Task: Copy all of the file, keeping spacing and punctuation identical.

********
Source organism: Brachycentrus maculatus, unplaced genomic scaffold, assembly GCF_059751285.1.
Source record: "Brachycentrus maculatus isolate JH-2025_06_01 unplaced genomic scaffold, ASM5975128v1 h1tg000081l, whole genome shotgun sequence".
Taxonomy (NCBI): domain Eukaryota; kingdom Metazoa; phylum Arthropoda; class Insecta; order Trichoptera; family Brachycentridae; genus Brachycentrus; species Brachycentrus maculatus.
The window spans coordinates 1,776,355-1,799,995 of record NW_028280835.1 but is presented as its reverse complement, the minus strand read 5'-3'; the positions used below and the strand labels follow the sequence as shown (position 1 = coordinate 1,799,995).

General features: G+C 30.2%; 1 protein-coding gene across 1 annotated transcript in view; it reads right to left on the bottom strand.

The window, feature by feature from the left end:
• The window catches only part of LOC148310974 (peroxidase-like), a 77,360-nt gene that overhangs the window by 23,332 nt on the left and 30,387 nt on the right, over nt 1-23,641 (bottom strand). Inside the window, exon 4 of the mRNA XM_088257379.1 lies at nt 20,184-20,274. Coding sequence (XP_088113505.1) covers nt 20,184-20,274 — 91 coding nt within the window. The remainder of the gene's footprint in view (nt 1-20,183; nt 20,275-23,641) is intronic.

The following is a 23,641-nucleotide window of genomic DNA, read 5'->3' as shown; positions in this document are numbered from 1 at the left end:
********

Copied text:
Source organism: Brachycentrus maculatus, unplaced genomic scaffold, assembly GCF_059751285.1.
Source record: "Brachycentrus maculatus isolate JH-2025_06_01 unplaced genomic scaffold, ASM5975128v1 h1tg000081l, whole genome shotgun sequence".
Taxonomy (NCBI): domain Eukaryota; kingdom Metazoa; phylum Arthropoda; class Insecta; order Trichoptera; family Brachycentridae; genus Brachycentrus; species Brachycentrus maculatus.
The window spans coordinates 1,776,355-1,799,995 of record NW_028280835.1 but is presented as its reverse complement, the minus strand read 5'-3'; the positions used below and the strand labels follow the sequence as shown (position 1 = coordinate 1,799,995).

General features: G+C 30.2%; 1 protein-coding gene across 1 annotated transcript in view; it reads right to left on the bottom strand.

The window, feature by feature from the left end:
• The window catches only part of LOC148310974 (peroxidase-like), a 77,360-nt gene that overhangs the window by 23,332 nt on the left and 30,387 nt on the right, over nt 1-23,641 (bottom strand). Inside the window, exon 4 of the mRNA XM_088257379.1 lies at nt 20,184-20,274. Coding sequence (XP_088113505.1) covers nt 20,184-20,274 — 91 coding nt within the window. The remainder of the gene's footprint in view (nt 1-20,183; nt 20,275-23,641) is intronic.

The following is a 23,641-nucleotide window of genomic DNA, read 5'->3' as shown; positions in this document are numbered from 1 at the left end: